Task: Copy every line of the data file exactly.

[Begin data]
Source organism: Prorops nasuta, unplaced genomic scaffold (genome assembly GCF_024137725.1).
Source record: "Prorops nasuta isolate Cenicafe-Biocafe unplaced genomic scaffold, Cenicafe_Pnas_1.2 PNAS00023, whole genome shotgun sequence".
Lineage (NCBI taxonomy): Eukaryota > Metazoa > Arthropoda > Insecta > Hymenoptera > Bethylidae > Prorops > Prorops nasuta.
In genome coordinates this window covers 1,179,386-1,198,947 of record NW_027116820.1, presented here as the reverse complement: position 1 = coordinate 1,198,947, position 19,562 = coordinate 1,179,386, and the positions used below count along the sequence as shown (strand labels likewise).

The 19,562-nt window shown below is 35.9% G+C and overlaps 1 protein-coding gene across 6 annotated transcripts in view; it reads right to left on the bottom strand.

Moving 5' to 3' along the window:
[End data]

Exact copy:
Source organism: Prorops nasuta, unplaced genomic scaffold (genome assembly GCF_024137725.1).
Source record: "Prorops nasuta isolate Cenicafe-Biocafe unplaced genomic scaffold, Cenicafe_Pnas_1.2 PNAS00023, whole genome shotgun sequence".
Lineage (NCBI taxonomy): Eukaryota > Metazoa > Arthropoda > Insecta > Hymenoptera > Bethylidae > Prorops > Prorops nasuta.
In genome coordinates this window covers 1,179,386-1,198,947 of record NW_027116820.1, presented here as the reverse complement: position 1 = coordinate 1,198,947, position 19,562 = coordinate 1,179,386, and the positions used below count along the sequence as shown (strand labels likewise).

The 19,562-nt window shown below is 35.9% G+C and overlaps 1 protein-coding gene across 6 annotated transcripts in view; it reads right to left on the bottom strand.

Moving 5' to 3' along the window: